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Are you following a gluten free diet?

There is a growing trend to give up gluten, and with the shelves full of gluten free products there is a marketing campaign to push more people to give it up.

If you feel like you react to bread and pasta, it may be worth trying a strict elimination controlled diet for 8 weeks to see what difference it makes to your symptoms.

Elimination diet

IMPORTANT Before you give up gluten it might be worth getting a coeliac test from your doctor. To get a result from your test you must have gluten in your diet for six weeks.

So if you give up gluten, and THEN feel better, you’re not going to want to add it back in again for six weeks just to get the test.

To properly do an elimination diet you need to be strict.

If you don’t completely cut gluten out of your diet then you won’t be able to judge if you need to give it up longer term.

There are various reasons why people give up gluten:

  • Coeliac Disease – where the body reacts to the protein in gluten and even a tiny amount (20 parts per million) can damage the gut lining. It’s really important to follow a strict gluten free diet.
  • Non-coeliac gluten sensitivity (NCGS) – there are no bio-markers to diagnose this, but we know that some people react the eating foods with gluten in. You may experience digestive issues like bloating, constipation, or gas, or systemic issues like brain fog, skin problems or sleep disruptions.
  • Wheat allergy – you can develop an allergy to wheat, but may be ok with other forms of gluten (e.g. spelt, rye, barley)

Should you go gluten free?

Some people feel better when they stop eating gluten, and it can be for a number of reasons:

  • You’ve cut out the cakes, biscuits and bread you were eating. There is less junk around you ‘can’ eat.
  • You’re focused on a new way of eating, noticing what you eat and choosing food more consciously
  • Whenever we spend time on improving our diet we become more in tune with what our body is telling us
  • You were reacting to gluten

There is no reason for most people to live a gluten free life

Wholegrains like spelt, wheat, and rye are particularly healthy foods. Going gluten free doesn’t necessarily equate healthier. 

Junk food that happens to be gluten free isn’t any healthier than that which contains gluten

The reason whole grains are so healthy is down to the high fibre content.

If you’re removing most bread, pasta and cereals from your diet you’re probably cutting down on your fibre. And most of us don’t eat enough fibre so it’s important to consider where your is now coming from.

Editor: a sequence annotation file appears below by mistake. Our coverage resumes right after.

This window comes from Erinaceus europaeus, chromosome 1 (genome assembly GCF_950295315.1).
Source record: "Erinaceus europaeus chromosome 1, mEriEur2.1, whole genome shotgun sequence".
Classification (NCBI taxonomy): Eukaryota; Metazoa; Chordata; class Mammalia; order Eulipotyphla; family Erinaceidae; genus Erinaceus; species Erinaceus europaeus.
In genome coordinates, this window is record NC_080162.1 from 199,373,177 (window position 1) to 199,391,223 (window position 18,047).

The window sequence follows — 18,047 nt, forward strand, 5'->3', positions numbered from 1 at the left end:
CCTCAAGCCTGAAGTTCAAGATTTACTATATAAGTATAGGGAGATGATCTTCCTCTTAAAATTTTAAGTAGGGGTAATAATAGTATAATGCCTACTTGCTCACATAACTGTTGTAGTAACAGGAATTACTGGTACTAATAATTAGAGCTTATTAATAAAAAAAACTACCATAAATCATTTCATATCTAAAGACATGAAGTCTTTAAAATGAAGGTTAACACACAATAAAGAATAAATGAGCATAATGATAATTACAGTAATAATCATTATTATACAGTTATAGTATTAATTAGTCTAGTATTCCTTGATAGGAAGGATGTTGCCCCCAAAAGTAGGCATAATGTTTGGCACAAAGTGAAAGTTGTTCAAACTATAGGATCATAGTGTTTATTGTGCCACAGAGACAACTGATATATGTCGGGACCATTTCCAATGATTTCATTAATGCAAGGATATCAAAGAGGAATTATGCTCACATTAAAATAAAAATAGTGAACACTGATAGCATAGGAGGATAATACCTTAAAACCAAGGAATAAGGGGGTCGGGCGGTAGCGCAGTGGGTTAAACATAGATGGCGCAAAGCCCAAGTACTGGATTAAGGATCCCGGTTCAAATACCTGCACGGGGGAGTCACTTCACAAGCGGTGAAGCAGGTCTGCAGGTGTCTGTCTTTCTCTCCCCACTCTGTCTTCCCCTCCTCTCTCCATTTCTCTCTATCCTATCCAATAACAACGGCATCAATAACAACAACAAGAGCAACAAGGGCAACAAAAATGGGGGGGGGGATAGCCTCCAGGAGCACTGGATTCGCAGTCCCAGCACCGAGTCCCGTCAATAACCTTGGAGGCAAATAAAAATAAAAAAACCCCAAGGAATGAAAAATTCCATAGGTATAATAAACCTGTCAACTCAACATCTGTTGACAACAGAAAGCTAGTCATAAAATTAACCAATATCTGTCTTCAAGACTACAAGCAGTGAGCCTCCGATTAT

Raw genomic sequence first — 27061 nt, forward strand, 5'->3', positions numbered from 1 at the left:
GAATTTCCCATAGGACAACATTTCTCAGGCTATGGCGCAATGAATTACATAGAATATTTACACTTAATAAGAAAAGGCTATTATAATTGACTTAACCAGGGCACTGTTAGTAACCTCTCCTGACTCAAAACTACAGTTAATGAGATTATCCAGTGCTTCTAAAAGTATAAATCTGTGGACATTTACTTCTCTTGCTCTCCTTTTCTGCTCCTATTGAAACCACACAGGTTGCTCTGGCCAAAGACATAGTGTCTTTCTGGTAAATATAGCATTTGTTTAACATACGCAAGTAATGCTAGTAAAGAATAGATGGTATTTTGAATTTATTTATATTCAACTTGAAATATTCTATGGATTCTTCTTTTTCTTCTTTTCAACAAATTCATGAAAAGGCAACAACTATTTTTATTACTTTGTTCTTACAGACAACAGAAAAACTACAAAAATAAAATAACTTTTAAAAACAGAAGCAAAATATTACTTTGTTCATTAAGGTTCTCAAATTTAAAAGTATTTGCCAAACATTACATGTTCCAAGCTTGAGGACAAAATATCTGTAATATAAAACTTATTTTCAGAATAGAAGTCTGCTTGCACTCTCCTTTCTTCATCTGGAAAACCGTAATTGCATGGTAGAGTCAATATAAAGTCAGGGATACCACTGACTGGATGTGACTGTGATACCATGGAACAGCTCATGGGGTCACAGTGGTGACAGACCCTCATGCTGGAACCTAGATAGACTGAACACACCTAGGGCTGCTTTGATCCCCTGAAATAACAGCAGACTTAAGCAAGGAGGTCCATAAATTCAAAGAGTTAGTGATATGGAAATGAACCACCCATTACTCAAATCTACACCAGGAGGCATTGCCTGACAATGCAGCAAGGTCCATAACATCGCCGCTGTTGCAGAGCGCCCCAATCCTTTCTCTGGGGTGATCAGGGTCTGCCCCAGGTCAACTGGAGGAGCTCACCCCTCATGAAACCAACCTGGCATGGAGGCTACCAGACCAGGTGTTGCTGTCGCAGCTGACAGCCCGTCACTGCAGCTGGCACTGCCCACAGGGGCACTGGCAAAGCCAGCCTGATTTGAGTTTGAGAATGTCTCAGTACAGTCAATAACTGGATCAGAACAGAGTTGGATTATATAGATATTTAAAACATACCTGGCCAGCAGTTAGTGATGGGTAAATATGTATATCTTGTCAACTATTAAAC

Importance of fibre on a gluten free diet

Fibre helps to keep us fuller for longer, support colon health and bulks out the stool to help regular movements. Without fibre on a gluten free diet we will be starving the good bacteria in the gut.

Gut microbes interact with our immune system, make our hormones and vitamins, so we need to look after them.

A healthy gluten free diet

I sometimes recommend my clients try a gluten free diet if their symptoms warrant it.

It’s very important to concentrate on getting enough fibre from gluten free sources to feed the gut microbes and keep digestion functioning normally.  

Concentrate on eating foods that are naturally gluten free rather than processed alternatives (e.g. gluten free bread and pasta). 

Eat lots of pulses (beans and legumes) as well as fruits and vegetables. 

Your Action Points – Healthy gluten free diet tips

If you need to give up gluten you can stay healthy by following these tips:

  • Include gluten free whole grains in your diet (brown, rice, quinoa, buckwheat, oats). Check these are certified gluten free if you have coeliac disease. 
  • Minimise filling up on gluten free alternative products as these are often low in fibre, and high in additives
  • Aim for at least 5 portions of fruit and vegetables a day, add an extra one to each meal
  • Bulk up meals with beans or lentils (add tin of beans to your pies, chilli’s and curries)
  • Snack on nuts and seeds or add them to meals (e.g. sprinkle on breakfast cereals)
  • Eat oats for breakfast (if tolerated)
  • Include the skins of fruit and veg as this increases the fibre (e.g. don’t peel apples, scrub clean but don’t peel carrots) 
  • Snacks – Popcorn 28g – 2.8g fibre

 

Hi I'm Anna Mapson, registered Nutritionist (mBANT, CNHC). I specialise in all things ‘digestive health’ and I help people with their IBS symptoms.

I can help you to:

  • track your symptoms in a really simple but meaningful way to understand them better
  • rebalance your digestive system
  • access group support to make long lasting changes to your digestive health

“Anna is amazing! I feel totally transformed"

To find more about out how I work and how I’ve helped people just like you, see my IBS Diet support page